The Problem

In late 1994 Cambridge Connectors made the decision to broaden their product range with a move into the data and telecommunications networking arena.The focus of their initial products was interconnection devices for IBM token ring networks. These devices, commonly known as baluns, allow the connection of traditional, unbalanced, coaxial cable systems to more modern, balanced, twisted pair wiring . The balun is based around a small high frequency transformer. This transformer provides electrical isolation affording the connected equipment a degree of protection and also matching for the impedances of the different types of cables employed.

The staff at Cambridge Connectors had established that many of their competitors were only batch sample testing their product. Since a balun is a critical link in any network and identifying a faulty unit is time consuming and costly it was decided that the company would offer 100% production testing for its new range of baluns. This would enable the company to differentiate itself from the bulk of the market and help promote them as a high quality alternative to the established players.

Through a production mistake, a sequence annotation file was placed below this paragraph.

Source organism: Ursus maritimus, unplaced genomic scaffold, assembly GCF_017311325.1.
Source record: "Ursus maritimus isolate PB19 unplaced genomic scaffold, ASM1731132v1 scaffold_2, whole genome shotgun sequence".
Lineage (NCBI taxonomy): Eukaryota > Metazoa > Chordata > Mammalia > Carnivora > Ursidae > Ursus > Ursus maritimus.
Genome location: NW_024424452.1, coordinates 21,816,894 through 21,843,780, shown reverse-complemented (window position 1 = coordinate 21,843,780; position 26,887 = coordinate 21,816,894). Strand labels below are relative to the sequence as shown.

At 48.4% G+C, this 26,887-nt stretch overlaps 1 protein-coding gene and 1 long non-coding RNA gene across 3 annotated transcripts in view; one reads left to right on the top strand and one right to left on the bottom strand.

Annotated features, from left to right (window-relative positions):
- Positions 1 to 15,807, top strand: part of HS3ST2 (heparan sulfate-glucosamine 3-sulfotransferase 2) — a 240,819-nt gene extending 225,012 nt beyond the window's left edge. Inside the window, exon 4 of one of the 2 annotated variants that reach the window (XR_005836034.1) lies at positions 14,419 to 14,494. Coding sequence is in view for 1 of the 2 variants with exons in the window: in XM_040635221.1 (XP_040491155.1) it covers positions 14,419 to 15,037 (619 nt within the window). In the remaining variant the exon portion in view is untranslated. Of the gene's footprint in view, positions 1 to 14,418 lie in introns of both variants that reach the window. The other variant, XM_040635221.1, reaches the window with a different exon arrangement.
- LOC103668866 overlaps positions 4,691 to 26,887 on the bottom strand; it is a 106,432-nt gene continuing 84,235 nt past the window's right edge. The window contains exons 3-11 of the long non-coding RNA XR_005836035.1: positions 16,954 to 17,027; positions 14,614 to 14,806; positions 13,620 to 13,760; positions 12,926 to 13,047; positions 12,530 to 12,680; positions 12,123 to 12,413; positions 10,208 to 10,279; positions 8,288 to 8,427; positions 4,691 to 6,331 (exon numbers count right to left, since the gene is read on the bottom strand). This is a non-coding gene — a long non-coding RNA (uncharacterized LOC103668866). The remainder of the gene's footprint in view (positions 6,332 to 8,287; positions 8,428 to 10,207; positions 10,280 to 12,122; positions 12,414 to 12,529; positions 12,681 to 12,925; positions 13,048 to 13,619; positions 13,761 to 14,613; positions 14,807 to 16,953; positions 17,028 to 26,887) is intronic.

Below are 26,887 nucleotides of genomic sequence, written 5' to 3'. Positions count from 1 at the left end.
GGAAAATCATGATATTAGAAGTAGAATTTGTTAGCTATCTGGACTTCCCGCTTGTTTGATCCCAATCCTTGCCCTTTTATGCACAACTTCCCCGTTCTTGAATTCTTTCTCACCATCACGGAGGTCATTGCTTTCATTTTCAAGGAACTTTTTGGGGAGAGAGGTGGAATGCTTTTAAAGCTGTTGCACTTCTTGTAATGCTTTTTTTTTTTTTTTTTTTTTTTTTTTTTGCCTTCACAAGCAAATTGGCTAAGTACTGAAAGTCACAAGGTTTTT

This posed a problem. How could production reconcile a high output with the need for thorough testing at an economical cost? Fortunately one of the engineers at the company had previous experience in dealing with a problem like this, and suggested Boa Systems should look at the problem.

In consultation with Cambridge Connectors we identified a series of tests that could be performed quickly by a custom built semi-automatic test station. We submitted a proposal for the design and supply of this test station that would be controlled by a standard PC. This proposal was accepted, and work on the design commenced toward the end of 1994.

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